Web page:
Tuesday, July 15, 2008

Great Misheard Song Lyrics

I enjoyed another rip-roaring rock'n'roll show from Ziyo last Friday (and, eventually, I managed to find some friends to accompany me: Tennessee Tom and Animator Ben).

One of their catchiest numbers has this very rousing chorus: "Oh, let's burn it down! Oh, let's burn it down!"

Except that....... it does sound uncomfortably like: "All that spunk down...."


Such, I abashedly confess, are the depths of lewdness that the hyper-sexy frontwoman, Helen Feng, inspires in us.


I'm sure my readers have experienced many similar examples of mis-hearing lyrics. This could become another of my great 'audience participation' threads....

8 comments:

The British Cowboy said...

http://www.kissthisguy.com/

Try that for starters...

The British Cowboy said...

I also remember a Lenny Henry routine about how he grew up thinking Desmond Dekker was singing "My Hair is Alight."

Froog said...

There was a TV ad (back in the 80s, I think) where a Rasta was grooving down 'Israelites', but confused by the lyrics. He was holding up caption cards (like in that classic Bob Dylan video) with what he thought he heard. "My ears are alight."

I think "Sardines for breakfast" might have been in there too.

It was an ad for a brand of cassette tape - Memorex, maybe?

Froog said...

Sting's elocution is not always all that it might be. The early Police song, 'So Lonely' sounded as if it was in fact dedicated to an attractive BBC presenter of that era, Sue Lawley: Sue Lawley! Sue Lawley! Sue Lawley! Sue Lawley!"

omg said...

My brother loves to tease me about my childhood confusion over the song "Coconut" by Harry Nilsson. It didn't make sense to me. I didn't understand why or how the guy was supposed to put the lion in the coffee.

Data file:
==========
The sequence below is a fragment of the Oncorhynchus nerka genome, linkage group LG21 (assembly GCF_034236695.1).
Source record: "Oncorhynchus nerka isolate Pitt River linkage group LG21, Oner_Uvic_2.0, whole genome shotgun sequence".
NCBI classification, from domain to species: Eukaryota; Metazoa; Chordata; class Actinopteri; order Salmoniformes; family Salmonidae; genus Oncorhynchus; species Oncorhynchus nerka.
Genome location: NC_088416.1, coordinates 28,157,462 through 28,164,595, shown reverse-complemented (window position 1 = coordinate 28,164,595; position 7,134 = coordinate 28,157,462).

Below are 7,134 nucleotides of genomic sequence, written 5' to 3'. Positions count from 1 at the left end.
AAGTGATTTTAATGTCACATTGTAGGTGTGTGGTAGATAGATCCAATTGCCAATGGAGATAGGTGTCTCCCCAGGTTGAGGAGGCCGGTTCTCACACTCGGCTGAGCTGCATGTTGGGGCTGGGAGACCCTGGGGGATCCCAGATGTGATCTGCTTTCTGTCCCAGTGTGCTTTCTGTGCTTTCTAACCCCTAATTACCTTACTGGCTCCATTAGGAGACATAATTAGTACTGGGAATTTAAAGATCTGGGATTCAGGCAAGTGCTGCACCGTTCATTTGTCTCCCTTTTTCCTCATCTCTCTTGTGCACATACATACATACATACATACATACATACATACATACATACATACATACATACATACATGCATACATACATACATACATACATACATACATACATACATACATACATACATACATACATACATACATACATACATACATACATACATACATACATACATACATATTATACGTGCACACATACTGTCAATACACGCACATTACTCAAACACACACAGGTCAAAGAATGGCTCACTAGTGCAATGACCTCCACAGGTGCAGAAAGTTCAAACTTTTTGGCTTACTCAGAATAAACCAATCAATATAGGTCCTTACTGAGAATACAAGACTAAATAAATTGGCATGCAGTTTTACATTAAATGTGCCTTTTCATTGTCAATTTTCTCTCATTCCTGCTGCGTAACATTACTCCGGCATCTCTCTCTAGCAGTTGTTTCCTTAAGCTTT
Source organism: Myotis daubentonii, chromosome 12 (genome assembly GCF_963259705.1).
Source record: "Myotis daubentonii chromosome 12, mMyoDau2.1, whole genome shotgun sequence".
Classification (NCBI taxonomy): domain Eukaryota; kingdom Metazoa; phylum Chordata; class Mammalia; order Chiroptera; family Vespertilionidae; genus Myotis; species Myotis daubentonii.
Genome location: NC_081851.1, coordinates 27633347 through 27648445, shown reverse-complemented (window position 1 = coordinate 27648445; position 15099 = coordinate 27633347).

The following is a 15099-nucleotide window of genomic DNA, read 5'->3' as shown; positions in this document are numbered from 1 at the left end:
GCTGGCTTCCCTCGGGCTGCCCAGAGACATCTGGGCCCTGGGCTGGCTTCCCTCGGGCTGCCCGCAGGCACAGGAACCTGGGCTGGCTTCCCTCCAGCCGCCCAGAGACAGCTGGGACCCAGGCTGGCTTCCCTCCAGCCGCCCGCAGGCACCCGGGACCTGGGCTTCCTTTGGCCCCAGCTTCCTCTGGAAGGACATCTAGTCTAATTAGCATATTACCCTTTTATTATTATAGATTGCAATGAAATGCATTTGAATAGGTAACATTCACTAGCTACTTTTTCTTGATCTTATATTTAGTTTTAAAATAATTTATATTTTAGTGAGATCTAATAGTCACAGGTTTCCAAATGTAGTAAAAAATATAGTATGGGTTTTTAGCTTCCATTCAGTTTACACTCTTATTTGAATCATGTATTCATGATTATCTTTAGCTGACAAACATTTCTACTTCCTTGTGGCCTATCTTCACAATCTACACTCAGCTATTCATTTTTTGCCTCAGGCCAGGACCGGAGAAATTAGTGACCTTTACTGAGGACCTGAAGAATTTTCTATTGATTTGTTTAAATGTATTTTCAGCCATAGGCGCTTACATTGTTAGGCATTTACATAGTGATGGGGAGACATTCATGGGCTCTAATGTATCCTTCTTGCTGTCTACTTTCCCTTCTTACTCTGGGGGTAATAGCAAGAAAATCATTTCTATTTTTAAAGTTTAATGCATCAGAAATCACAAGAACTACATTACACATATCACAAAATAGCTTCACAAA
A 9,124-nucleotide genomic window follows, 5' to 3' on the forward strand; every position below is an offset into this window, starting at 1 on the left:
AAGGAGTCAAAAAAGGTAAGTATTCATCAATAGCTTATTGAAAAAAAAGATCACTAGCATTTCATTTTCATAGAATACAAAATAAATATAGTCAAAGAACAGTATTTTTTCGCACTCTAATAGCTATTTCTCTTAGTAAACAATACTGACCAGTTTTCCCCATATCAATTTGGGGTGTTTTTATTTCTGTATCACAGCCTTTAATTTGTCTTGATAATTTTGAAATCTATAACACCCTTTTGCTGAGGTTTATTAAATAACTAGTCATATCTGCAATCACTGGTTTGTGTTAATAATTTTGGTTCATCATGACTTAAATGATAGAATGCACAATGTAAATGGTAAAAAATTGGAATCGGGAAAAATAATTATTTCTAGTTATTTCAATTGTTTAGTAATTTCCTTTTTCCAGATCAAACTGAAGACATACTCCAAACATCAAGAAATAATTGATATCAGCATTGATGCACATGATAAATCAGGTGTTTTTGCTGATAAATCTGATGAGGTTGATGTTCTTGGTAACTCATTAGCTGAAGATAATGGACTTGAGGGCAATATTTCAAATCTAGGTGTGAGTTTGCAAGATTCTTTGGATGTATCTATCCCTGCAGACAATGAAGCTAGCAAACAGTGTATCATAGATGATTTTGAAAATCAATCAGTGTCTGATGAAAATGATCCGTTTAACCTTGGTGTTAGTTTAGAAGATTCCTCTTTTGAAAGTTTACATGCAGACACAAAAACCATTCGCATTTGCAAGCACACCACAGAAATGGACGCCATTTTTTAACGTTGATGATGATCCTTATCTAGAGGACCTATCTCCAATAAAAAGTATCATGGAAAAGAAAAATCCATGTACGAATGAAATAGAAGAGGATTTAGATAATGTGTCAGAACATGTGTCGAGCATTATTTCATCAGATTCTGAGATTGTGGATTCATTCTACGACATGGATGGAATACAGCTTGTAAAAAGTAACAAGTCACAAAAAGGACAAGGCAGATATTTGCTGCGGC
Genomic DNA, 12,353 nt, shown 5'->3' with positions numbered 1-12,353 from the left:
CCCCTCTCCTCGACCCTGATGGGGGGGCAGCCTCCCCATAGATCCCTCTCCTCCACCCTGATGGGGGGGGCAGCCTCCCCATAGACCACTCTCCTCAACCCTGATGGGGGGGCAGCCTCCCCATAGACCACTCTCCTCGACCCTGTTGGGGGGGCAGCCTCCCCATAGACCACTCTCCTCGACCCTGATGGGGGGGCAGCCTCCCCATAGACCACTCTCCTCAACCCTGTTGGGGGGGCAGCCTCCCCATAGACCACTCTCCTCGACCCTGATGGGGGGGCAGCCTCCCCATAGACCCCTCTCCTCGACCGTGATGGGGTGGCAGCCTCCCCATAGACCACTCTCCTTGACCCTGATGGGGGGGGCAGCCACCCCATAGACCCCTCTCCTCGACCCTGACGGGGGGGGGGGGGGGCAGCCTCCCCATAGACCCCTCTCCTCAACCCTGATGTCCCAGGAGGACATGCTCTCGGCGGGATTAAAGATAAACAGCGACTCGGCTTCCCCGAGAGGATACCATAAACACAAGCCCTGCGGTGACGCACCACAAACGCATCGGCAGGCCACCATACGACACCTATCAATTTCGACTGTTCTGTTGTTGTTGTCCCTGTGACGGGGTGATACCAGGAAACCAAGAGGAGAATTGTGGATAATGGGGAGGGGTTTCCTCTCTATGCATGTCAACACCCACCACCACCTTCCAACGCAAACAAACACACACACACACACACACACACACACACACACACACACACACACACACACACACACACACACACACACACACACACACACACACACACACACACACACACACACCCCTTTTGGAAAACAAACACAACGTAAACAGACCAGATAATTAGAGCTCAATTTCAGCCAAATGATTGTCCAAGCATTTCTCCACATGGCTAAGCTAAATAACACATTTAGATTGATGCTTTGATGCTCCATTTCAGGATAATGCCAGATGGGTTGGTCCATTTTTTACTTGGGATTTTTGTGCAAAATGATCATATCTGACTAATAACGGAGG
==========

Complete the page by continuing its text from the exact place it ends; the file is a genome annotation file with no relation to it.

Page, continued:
My husband is really bad with song lyrics, but I've probably picked on him enough this week...

Swordsman said...

Me old housemate Bryan swore that the line in "A Hard Days Night" to the effect of "That's why I love to come home" was actually "That's why I'm Lurcher Malone."

Odd, yes, but he did name his steam-driven old ghettoblaster Lurcher Malone as a result.

My favorite is Dexy's Jackie Wilson Said, where the line is, I am certain, "I'm an elephant."

Then there's always that country song You Picked A Fine Time to Leave Me Lucille (if that is the title), with the next line being undubitably "With two hundred children and crap in the field."

Froog said...

Those are a couple of doozies, Swordsman.

I recounted recently on Froogville that on one of my listening practice tape recording gigs I had had to read the lyrics of Louis Armstrong's 'What A Wonderful World' (transcribed by a junior Chinese editor at an educational publishing house), and found that there was a line, "The dogs say goodnight."

Froog said...

I think 'Lucille' is a C & W song. We should therefore await the wisdom of the British Cowboy to assist us on the questions of what the song is really called and what that lyric really is.